The story we are about to tell you is sad, but true. It’s the story of an executive who has worked in his field for decades and developed a unique and valuable skill set. He is then approached with the professional opportunity of a lifetime. But he is handcuffed from pursuing this opportunity because years ago, he signed a noncompetition agreement with his current employer. Unfortunately, we have seen this scenario play out with countless executives over the years. In our experience, here are the three most common misconceptions executives have about the noncompete they signed in the stack of new hire paperwork.
1. Noncompetes are not enforceable. This is simply not true. Courts in Oregon routinely enforce noncompetes. Provided certain threshold requirements are met, the law allows your employer to keep you from competing for a period up to 18 months after your employment ends. The agreement can restrict you from working for any of your company’s competitors or in your company’s entire industry. Also, depending on the geographic area in which your employer operates, the agreement could prevent you from working in your field worldwide.
2. No court would really tell me that I can’t work in my field due to my noncompete—that would effectively make me unable to earn a living. It merits repeating that noncompetes are enforceable. You can lose valuable skills, connections and most critically your income in your field of expertise for up to 18 months. To put it bluntly, the law may not care how long you’ve been in the industry or how much of a pay cut you will take to sit out during your noncompete period.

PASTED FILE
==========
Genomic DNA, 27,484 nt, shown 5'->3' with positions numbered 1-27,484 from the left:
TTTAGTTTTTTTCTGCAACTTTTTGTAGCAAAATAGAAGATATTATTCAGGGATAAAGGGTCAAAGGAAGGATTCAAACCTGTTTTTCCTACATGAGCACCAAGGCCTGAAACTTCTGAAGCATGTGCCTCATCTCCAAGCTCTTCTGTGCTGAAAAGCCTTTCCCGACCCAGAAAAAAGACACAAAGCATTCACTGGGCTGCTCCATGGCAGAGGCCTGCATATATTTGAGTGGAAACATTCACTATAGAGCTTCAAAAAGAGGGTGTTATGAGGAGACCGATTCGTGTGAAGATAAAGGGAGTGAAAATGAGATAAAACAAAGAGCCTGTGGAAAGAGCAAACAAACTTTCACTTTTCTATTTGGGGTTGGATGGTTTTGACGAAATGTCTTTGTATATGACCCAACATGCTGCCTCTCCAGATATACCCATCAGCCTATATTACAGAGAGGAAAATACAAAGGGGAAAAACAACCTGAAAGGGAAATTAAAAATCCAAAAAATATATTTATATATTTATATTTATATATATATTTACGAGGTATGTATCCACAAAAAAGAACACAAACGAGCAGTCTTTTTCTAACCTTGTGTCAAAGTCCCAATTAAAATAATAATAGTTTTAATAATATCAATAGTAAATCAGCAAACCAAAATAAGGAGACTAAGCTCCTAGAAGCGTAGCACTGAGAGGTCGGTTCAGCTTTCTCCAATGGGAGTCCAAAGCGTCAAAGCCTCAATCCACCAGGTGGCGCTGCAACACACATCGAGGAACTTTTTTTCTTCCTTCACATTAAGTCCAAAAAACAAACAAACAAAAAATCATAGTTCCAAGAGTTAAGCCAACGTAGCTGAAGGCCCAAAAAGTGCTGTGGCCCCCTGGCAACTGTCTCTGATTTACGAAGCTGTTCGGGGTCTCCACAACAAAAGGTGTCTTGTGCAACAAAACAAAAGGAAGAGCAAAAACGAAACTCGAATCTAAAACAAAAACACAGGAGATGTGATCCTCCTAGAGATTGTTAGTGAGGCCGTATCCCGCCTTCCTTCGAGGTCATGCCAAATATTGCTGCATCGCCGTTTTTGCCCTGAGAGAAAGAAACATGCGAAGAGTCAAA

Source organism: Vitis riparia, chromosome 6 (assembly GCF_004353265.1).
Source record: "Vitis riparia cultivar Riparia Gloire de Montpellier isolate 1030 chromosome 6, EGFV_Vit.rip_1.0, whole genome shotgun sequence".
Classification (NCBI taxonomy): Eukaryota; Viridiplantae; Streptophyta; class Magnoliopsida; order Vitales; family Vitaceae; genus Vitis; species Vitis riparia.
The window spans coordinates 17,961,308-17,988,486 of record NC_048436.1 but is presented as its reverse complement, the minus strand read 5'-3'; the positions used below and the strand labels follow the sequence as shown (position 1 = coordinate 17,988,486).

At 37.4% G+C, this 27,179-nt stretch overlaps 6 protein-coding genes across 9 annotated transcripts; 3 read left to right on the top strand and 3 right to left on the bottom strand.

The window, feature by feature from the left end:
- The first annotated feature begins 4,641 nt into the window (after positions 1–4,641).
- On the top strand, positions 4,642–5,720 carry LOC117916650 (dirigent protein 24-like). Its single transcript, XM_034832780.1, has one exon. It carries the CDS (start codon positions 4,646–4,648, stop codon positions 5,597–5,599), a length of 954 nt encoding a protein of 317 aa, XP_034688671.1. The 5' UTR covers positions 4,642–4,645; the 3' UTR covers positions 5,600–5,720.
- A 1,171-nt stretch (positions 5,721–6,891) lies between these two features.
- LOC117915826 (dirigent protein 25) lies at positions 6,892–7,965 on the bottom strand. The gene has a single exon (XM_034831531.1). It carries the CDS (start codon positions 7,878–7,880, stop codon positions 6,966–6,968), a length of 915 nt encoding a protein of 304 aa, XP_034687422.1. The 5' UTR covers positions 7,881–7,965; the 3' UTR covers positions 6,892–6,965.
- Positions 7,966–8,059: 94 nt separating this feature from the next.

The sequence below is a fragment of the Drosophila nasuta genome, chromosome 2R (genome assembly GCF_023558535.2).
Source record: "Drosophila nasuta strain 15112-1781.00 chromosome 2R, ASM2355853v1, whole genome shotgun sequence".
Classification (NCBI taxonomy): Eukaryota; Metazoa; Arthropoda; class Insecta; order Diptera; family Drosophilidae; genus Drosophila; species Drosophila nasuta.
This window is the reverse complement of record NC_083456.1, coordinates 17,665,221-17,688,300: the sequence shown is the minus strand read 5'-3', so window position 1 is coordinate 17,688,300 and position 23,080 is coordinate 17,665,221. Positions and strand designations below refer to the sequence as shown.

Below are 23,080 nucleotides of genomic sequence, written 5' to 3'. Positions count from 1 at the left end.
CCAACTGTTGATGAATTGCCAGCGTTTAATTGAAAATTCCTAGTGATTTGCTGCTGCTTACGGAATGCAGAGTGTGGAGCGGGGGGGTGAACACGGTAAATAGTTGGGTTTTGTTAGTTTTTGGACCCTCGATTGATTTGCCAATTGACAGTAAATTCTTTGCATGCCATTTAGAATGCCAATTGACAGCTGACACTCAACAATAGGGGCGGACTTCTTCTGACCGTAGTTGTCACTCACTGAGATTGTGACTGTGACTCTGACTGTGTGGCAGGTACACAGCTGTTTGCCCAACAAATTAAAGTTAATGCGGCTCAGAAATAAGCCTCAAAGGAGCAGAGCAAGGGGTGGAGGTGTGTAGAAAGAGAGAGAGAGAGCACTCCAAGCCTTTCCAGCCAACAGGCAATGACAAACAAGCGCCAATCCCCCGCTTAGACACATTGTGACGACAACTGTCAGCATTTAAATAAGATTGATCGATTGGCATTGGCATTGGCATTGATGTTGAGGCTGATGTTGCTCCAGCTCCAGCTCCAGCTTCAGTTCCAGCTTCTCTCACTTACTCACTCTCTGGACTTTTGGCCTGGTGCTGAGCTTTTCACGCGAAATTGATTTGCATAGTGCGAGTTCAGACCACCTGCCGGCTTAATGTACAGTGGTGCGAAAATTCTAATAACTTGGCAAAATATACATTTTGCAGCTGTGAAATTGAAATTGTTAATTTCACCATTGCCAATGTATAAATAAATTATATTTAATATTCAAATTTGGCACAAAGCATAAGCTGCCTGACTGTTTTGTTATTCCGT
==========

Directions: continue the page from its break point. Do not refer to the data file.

3. I can just “buy” my way out of a noncompete. Many of the executives we deal with are savvy business people who have been involved in some sort of contract dispute. You may know that when one party sues the other over a breach of contract there are usually money damages involved. You might erroneously conclude that you can set aside a certain amount of money to pay any damages from breaching your noncompete and go ahead and work for the new employer. But you may not have experience with injunctive relief and temporary restraining orders. This means that if you signed a noncompete, your former employer can run into court and get a judge to issue an order that enjoins you from working from your new employer. Moreover, you could be found in contempt of court if you violate that order. Your noncompete may also require you to pay your former employer’s attorneys’ fees.
What can be done? There can be serious, far-reaching consequences for the unwary executive who signs a noncompete. If you find yourself facing a new job prospect and you are asked to sign a noncompete, consult with a lawyer. Likewise, if you are considering leaving your job and have signed a noncompete, you may also want to consult with counsel. There are threshold requirements an employer must meet to have an enforceable noncompete and if any are missing the noncompete may be voidable. The one thing you should not do is put your head in the sand and sign an agreement based on myths and not facts.
We are available to assist you with any questions regarding noncompetes, executive employment agreements, or other employment issues.
Originally published in the April 2018 edition of the Financial Executives International Portland weekly newsletter.